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Articles included in this first part special edition:

Climate Change: The Context

Polls show that children and young people want to know more about climate change. This issue begins the process of developing a climate curriculum focused on what we can do

Curriculum Planning Tool

Sue Lyle lays out a 5-stage planning tool for a climate curriculum to help guide teacher planning. All the activities in this issue have drawn on the planning tool.

Declaring a Climate Emergency

Across the UK awareness around climate change is growing and following recent school strikes and demonstrations some of our schools have declared a climate emergency and begun to examine what they can do about the scale of crisis we face. In this piece we learn how one London secondary school has responded.

Aesthetic Understanding in the Foundation Phase/Stage

Unless we care about the planet and feel an emotional connection to the natural world, we are unlikely to feel passionate about protecting it. This connection needs to be developed from the first day of school.

Burying the Socks: Ecological Understanding

To properly understand what is happening to our planet we need to know how natural systems work and how everything is connected. Ecology is perhaps the most important of the sciences to teach our young people, it should be at the heart of school learning. In this activity children learn about biodegradability by burying socks full of found objects in the ground. We introduce the concepts of reduce, reuse and recycle.

Pupil Voice, Digital Democracy and Global Citizenship

Digital Democracy can be a great way of ensuring the voices of all children and young people in a school are heard. In this article Sue Lyle and Peter Anderson report on how the digital platform, VocalEyes can be used to support Pupil Voice. A case study of Glyncollen Primary school shows how children can take real action in their schools and community on the climate emergency.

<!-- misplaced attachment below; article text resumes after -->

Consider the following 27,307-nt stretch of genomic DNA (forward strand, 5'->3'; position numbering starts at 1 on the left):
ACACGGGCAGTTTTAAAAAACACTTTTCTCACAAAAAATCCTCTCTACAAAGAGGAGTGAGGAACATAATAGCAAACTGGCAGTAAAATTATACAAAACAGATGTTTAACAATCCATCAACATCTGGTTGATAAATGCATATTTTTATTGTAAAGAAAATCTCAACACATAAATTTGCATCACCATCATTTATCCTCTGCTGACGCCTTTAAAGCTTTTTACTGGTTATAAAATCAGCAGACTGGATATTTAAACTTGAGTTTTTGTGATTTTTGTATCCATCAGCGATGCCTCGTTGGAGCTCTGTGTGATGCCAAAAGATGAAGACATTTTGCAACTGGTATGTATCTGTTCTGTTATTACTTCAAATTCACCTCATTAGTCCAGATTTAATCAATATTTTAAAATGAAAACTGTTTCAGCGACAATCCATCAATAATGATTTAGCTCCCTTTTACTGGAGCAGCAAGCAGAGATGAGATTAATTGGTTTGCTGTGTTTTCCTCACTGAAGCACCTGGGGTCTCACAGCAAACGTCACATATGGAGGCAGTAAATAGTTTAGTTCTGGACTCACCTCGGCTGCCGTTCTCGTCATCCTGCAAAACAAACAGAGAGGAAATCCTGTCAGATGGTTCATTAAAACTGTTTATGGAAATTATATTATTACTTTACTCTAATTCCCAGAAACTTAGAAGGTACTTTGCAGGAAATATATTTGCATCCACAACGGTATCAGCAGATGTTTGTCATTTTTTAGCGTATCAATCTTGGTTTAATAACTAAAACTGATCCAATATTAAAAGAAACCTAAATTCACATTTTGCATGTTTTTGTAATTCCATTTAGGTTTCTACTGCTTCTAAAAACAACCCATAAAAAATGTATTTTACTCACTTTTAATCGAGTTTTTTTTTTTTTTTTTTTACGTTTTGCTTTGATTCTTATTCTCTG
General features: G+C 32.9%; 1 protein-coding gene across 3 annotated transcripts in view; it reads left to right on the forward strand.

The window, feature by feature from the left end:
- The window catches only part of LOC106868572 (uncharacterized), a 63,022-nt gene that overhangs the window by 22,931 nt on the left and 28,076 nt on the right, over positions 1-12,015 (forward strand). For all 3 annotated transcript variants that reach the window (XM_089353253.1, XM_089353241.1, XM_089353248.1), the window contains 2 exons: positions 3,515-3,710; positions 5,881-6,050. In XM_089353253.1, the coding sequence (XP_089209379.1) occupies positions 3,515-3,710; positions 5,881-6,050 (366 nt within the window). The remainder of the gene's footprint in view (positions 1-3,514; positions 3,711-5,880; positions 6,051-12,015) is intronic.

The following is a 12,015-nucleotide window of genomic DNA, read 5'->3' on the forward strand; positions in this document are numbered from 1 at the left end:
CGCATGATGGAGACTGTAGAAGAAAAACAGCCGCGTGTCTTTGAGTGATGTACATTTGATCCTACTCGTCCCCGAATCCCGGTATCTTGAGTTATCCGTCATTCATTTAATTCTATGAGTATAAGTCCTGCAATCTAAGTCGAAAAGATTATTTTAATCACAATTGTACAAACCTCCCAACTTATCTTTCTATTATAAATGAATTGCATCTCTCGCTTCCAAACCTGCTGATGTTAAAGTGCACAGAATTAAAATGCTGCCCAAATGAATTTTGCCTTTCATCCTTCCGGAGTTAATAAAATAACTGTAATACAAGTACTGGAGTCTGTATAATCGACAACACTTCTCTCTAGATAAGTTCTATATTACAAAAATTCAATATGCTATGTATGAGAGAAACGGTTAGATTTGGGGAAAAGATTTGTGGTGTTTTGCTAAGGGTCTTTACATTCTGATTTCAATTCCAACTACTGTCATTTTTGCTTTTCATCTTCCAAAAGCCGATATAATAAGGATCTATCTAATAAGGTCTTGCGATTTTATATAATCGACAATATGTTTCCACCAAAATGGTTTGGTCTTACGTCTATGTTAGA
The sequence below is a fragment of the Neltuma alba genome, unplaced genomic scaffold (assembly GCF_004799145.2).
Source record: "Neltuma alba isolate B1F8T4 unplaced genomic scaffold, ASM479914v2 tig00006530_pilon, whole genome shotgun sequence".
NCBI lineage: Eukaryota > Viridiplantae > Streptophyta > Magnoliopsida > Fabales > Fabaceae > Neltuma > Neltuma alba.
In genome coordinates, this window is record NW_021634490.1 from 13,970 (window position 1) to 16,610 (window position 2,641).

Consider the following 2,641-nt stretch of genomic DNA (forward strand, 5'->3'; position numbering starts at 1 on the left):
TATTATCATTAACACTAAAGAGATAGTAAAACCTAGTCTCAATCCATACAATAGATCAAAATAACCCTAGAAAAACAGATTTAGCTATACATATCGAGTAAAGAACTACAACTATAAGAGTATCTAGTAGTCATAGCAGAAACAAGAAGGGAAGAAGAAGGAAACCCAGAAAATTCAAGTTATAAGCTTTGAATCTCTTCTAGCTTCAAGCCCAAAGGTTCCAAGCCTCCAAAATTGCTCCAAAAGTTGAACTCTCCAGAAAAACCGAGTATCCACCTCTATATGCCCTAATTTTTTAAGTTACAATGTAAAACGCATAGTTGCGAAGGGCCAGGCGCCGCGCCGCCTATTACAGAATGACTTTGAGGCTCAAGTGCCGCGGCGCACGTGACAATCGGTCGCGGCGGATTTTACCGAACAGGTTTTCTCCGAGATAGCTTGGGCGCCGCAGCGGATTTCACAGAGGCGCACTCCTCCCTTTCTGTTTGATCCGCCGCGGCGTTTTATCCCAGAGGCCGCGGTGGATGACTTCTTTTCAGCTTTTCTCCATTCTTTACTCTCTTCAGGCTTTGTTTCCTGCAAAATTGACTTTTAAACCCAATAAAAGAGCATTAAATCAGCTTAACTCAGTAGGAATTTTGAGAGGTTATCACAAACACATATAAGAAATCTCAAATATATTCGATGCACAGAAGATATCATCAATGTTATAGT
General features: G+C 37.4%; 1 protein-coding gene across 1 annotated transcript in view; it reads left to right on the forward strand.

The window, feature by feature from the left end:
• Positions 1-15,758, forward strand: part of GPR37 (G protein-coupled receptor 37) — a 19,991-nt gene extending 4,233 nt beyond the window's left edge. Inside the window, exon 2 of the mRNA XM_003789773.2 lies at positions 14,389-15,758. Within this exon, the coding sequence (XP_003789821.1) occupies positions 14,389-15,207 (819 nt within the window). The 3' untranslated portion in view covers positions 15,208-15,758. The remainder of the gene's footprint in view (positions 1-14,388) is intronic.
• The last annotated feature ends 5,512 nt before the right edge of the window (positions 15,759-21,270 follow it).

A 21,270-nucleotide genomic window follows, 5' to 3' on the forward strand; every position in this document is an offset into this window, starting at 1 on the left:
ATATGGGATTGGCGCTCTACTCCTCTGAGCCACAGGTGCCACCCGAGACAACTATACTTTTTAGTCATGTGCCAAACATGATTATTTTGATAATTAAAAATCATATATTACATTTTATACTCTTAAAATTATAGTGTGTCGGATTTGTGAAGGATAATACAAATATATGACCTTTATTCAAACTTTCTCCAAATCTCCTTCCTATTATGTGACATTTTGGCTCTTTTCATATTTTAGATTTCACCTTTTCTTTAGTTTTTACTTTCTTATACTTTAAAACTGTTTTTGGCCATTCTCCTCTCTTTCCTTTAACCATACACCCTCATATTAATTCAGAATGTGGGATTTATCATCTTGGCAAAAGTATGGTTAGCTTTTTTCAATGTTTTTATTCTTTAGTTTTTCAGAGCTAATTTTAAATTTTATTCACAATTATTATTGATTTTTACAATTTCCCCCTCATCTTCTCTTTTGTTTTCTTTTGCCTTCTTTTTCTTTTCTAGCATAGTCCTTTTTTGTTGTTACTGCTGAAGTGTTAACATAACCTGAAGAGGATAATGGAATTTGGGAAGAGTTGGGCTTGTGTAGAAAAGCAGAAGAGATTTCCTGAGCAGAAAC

Where Does Our Fruit Come From?

In this activity students explore where the fruit they buy in the supermarkets comes from. This raises questions of food miles and illustrates the interconnection of Britain with the rest of the world. It is possible to have British apples in our shops all year round – why don’t we and what can we do about it?

Stories about Nature

In this activity students examine four short story extracts to illustrate four different attitudes towards nature that are prevalent in the world today. What assumptions underpin each story? What are the implications of the stories for the planet?

If Britain Were a Cake

The purpose of the activity is for students to discover how the land of the UK is used today and what changes need to be made if we are to become carbon zero. Students are asked to consider the pros and cons involved in changing how we use our land.

Dragon’s Den Challenge (Part 1)

Students are set a ‘Dragons’ Den’ challenge through 6 case studies that propose potential solutions to the climate crisis. Three of the case studies are in this edition and three in the next one. Included in this issue: Active Travel, Rewilding, Retrofitting Houses

Ecological Understanding : Recommended Videos

Links to videos available on YouTube that explain some of the key ideas needed for Ecological Understanding of our planet and our place in it.